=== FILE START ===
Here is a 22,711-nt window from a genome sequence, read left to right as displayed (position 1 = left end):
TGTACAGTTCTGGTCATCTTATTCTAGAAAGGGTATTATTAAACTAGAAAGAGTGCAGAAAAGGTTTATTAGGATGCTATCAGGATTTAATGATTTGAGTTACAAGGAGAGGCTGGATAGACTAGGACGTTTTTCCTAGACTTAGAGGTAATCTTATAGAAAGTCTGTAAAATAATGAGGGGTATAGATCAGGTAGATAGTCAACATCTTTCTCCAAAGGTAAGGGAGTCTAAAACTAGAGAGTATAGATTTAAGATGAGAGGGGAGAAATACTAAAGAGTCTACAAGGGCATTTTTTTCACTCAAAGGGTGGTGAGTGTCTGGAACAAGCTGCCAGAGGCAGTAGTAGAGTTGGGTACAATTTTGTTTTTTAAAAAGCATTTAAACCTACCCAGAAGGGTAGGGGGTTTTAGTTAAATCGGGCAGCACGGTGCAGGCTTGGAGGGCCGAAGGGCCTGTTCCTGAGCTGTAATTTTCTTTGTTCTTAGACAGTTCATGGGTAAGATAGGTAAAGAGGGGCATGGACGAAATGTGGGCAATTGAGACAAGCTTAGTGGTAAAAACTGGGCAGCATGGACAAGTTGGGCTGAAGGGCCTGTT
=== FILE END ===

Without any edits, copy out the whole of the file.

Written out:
Here is a 22,711-nt window from a genome sequence, read left to right as displayed (position 1 = left end):
TGTACAGTTCTGGTCATCTTATTCTAGAAAGGGTATTATTAAACTAGAAAGAGTGCAGAAAAGGTTTATTAGGATGCTATCAGGATTTAATGATTTGAGTTACAAGGAGAGGCTGGATAGACTAGGACGTTTTTCCTAGACTTAGAGGTAATCTTATAGAAAGTCTGTAAAATAATGAGGGGTATAGATCAGGTAGATAGTCAACATCTTTCTCCAAAGGTAAGGGAGTCTAAAACTAGAGAGTATAGATTTAAGATGAGAGGGGAGAAATACTAAAGAGTCTACAAGGGCATTTTTTTCACTCAAAGGGTGGTGAGTGTCTGGAACAAGCTGCCAGAGGCAGTAGTAGAGTTGGGTACAATTTTGTTTTTTAAAAAGCATTTAAACCTACCCAGAAGGGTAGGGGGTTTTAGTTAAATCGGGCAGCACGGTGCAGGCTTGGAGGGCCGAAGGGCCTGTTCCTGAGCTGTAATTTTCTTTGTTCTTAGACAGTTCATGGGTAAGATAGGTAAAGAGGGGCATGGACGAAATGTGGGCAATTGAGACAAGCTTAGTGGTAAAAACTGGGCAGCATGGACAAGTTGGGCTGAAGGGCCTGTT